In vitro evidence for a Donnan distribution of Mg2+ and Ca2+ by chondroitin sulphate in cartilage
T Günther, M Rücker, C Förster, J Vormann, R Stahlmann
Archives of Toxicology 1997, 71 (7): 471-5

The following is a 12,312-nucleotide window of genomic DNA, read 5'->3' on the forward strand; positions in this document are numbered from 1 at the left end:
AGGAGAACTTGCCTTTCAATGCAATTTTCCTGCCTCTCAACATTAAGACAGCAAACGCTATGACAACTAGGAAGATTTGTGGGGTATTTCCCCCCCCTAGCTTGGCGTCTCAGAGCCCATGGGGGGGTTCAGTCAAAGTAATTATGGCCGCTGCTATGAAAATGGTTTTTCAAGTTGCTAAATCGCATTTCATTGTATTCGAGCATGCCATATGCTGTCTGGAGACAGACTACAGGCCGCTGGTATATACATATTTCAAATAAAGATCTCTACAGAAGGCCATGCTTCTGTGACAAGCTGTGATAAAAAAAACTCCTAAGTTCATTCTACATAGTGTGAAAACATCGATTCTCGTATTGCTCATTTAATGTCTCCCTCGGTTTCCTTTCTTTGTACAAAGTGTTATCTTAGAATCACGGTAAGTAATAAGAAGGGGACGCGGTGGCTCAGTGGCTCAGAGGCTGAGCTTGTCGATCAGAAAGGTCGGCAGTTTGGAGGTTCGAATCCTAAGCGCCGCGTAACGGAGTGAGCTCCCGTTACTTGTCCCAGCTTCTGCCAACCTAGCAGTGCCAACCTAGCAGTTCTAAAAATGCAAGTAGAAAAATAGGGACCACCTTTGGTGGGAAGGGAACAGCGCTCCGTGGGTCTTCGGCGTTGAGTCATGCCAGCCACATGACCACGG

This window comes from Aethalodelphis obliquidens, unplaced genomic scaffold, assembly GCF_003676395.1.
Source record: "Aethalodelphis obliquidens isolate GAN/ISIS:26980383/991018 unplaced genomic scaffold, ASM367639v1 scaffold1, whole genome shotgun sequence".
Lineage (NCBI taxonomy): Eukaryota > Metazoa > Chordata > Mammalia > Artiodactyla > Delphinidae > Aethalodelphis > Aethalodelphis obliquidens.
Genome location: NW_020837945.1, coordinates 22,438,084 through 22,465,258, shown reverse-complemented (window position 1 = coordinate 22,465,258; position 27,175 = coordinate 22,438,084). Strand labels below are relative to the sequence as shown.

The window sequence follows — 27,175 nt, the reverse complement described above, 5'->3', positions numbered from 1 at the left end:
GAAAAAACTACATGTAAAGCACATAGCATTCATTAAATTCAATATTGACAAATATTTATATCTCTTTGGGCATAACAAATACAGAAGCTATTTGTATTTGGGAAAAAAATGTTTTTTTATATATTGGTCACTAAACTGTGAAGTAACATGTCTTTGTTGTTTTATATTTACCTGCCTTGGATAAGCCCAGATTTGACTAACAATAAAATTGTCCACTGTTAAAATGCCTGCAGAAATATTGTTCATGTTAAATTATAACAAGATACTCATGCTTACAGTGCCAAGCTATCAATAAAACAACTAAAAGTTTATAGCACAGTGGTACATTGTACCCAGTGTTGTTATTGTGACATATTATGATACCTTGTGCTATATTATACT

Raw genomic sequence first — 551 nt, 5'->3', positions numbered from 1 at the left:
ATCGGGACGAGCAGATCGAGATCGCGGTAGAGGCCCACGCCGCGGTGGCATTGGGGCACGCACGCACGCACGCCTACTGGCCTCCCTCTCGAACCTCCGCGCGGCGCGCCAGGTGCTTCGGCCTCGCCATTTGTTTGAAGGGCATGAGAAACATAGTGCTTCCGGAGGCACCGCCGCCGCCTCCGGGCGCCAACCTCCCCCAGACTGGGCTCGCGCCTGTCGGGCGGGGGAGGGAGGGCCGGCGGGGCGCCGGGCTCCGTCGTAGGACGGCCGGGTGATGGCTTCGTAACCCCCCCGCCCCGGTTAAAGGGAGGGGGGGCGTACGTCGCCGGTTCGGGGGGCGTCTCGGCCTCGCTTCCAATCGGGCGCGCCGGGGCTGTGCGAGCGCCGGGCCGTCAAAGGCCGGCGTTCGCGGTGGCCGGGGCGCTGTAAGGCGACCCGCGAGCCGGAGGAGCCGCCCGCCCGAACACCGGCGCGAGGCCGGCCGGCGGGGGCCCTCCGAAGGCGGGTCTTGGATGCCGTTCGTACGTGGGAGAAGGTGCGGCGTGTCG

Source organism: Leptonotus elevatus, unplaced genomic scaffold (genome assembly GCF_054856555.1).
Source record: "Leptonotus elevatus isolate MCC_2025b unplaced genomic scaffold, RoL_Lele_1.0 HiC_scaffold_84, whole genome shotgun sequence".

Fluoroquinolones are known for their ability to form chelate complexes with magnesium. Cartilage lesions observed in juvenile animals after quinolone treatment very probably are a consequence of the lack of functionally available magnesium. In cartilage, which contains high amounts of negatively charged proteoglycans, a Donnan distribution can be expected leading to an inhomogeneous distribution of ions (such as magnesium), which may support the toxic effects of magnesium deficiency or quinolone treatment of cartilage. We performed in vitro experiments using dialysis tubes to simulate the unequal distribution of proteoglycans in cartilage and measured the distribution of magnesium, calcium and ofloxacin. We found that the concentration of free magnesium is significantly reduced with the chondroitin sulphate-free solution due to a Donnan effect. For example, using a 3% chondroitin sulphate solution (outside the tubing) dialysed against a chondroitin sulphate-free solution (inside the tubing) the magnesium concentration decreased by 24% from 0.55 +/- 0.02 to 0.42 +/- 0.04 mmol/l inside the tubing during 48 h observation (P < 0.01). Under physiological conditions this unequal distribution of magnesium probably will be much more pronounced because chondroitin sulphate concentrations in cartilage are higher; nevertheless, magnesium concentration is sufficient for regular function of the tissue. During the sensitive phase of quinolone toxicity, magnesium in juvenile cartilage is lower than at other time points during postnatal development. Moreover, additional complexation by quinolones may further reduce the concentration of functionally available magnesium below the critical level.
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